I’ve been in the watch industry a very long time. In fact, I started my journey in late 1984 and my first full year in timepieces was in 1985. That was the same year that IWC unveiled its revolutionary DaVinci Perpetual Calendar watch that had been developed over the course of several years by master watchmaker Kurt Klaus – a man considered a legend for the brand today. The perpetual calendar displays the date, day of week, month, moonphase and year in four digits – and runs without needing a correction until the year 2499.
Keep in mind this was decades before today’s nanotechnology came into play and the making of that highly complicated watch was no easy feat. The calendar, which is comprised of 100 parts, is incredibly user friendly. Its mechanical programming recognizes and accounts for different lengths of the months, including leap years. The perpetual calendar has since become a beloved staple in the IWC lineup.
Unfortunately, it has been quite some time since watch lovers have witnessed the complication in the beloved Portofino collection – until now. IWC is offering two truly sophisticated renditions of the IWC Portofino Perpetual calendar watch. It will run without needing an adjustment util the year 2100 – when the leap year that is supposed to occur will be skipped in order to keep the Gregorian Calendar synchronized to real time.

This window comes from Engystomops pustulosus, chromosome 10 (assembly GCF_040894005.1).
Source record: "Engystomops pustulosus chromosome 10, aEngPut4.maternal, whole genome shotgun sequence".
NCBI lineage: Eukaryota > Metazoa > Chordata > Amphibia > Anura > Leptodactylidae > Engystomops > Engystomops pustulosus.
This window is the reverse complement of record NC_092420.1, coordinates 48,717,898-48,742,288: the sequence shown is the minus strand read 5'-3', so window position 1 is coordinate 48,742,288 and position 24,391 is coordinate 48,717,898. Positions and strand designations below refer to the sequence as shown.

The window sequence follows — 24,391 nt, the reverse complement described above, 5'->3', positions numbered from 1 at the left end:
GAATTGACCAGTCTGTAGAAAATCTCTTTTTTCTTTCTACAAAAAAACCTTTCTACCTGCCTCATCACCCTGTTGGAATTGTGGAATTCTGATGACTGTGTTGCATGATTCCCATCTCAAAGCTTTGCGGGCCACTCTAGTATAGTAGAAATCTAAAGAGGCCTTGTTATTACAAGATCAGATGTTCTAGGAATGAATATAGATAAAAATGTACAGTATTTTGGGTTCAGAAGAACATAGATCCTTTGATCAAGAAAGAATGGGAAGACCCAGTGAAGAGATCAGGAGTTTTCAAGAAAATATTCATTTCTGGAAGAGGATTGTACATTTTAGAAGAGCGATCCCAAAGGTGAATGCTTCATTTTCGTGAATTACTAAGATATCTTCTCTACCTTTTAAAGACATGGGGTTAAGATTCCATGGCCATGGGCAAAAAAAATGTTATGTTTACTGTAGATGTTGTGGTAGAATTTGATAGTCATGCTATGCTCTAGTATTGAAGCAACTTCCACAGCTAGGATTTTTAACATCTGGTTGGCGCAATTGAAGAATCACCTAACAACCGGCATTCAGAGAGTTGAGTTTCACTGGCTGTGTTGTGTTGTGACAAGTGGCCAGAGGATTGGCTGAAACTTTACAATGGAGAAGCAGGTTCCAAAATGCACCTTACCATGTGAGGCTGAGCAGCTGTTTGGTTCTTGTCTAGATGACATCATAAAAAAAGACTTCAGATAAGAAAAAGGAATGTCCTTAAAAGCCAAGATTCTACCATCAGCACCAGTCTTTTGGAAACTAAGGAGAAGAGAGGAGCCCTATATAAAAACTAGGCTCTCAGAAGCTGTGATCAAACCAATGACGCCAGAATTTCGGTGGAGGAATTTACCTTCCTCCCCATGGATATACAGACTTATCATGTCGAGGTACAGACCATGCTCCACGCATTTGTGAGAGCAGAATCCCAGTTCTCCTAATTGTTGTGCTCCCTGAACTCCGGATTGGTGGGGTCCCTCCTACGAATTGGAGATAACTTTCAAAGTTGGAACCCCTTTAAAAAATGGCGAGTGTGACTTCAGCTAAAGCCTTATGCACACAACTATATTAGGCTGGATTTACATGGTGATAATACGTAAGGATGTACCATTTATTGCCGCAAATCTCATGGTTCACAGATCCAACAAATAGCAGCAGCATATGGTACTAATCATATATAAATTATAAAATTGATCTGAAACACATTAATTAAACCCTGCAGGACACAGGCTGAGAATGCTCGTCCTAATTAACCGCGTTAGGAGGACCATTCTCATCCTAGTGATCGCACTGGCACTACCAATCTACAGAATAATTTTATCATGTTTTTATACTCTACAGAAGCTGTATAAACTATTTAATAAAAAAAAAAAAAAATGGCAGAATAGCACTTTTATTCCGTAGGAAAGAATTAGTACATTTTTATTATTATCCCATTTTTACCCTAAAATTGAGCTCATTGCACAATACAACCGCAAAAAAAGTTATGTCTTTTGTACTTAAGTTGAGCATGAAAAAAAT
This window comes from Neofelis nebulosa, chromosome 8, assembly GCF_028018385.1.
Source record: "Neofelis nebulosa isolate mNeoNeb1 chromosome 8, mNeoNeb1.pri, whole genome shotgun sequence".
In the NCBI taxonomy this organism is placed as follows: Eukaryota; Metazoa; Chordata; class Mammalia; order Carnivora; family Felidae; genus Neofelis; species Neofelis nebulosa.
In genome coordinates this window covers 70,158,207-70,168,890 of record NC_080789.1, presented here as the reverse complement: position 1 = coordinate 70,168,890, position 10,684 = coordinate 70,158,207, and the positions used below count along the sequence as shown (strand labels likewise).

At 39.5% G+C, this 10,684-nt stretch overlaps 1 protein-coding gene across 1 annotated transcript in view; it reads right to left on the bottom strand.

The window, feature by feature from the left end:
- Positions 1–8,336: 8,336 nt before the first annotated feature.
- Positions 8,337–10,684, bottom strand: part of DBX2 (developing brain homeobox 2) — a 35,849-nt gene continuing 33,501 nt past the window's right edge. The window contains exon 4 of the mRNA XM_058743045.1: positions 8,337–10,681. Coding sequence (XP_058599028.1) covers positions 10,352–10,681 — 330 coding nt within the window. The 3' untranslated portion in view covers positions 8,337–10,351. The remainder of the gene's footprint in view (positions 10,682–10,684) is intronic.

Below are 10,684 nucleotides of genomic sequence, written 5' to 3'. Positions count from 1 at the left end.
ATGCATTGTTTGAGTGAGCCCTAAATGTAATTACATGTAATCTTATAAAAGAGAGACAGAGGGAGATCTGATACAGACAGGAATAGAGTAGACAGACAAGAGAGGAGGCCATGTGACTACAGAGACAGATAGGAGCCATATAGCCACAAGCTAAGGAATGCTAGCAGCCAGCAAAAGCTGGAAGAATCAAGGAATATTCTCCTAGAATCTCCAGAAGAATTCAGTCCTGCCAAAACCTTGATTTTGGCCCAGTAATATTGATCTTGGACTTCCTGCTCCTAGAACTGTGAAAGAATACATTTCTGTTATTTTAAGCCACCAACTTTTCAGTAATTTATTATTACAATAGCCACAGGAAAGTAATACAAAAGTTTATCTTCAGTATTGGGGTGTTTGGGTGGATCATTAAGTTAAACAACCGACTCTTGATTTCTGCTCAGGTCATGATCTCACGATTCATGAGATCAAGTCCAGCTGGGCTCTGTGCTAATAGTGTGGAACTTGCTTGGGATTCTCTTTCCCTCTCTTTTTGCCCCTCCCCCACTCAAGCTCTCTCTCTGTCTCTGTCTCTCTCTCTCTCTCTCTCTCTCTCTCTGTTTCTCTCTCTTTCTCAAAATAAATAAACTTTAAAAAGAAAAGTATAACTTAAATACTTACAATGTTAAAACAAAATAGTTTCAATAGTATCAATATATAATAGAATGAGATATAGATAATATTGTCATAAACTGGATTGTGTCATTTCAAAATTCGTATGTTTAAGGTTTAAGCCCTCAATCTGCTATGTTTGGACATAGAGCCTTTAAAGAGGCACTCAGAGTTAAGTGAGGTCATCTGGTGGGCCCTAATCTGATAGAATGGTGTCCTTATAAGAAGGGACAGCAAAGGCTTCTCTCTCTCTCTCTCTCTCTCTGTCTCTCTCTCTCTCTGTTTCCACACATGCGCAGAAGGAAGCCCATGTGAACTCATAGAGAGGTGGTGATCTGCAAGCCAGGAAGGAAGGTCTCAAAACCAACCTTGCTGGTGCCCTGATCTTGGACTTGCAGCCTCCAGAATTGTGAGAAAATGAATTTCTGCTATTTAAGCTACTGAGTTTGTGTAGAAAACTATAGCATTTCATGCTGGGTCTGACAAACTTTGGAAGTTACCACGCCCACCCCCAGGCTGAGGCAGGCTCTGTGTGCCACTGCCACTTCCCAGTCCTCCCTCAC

What makes the new Portofino Perpetual Calendar so exceptional is the fact that it is the smallest and thinnest watch of its kind to date. The watch measures 40mm in diameter – making it the smallest IWC perpetual calendar on the market.
The Portofino Perpetual Calendar is powered by the 82650 movement with automatic Pellaton winding system, ceramic components and 60 hours of power reserve. Additionally, there are two renditions, one in 5N 18-karat rose gold and the other in stainless steel – making it the first-ever Portofino with perpetual calendar in steel. The moonphase indication is so accurate that it will only deviate by one day in 577.5 years.
The 40mm watch is a perfect fit for all sized wrists and it is sold with straps made of traceable Swiss calf leather. A tour around the dial showcases the date at 3:00, the month at 6:00 and the day of the week at 9:00. Reminiscent of the concept of displaying leap year indication, a red “L” signals leap year. The moon phase showcases the moon against a night sky filled with stars. Again, that precisely mechanized gear train deviates by just a single day from Earth’s orbit every 577.5 years.
The complicated timepiece is water resistant to 50 meters and boast a see-through sapphire caseback for viewing of the finely finished movement. The stainless steel version retails for $24,000, while the 18-karat gold watch sells for $33,500.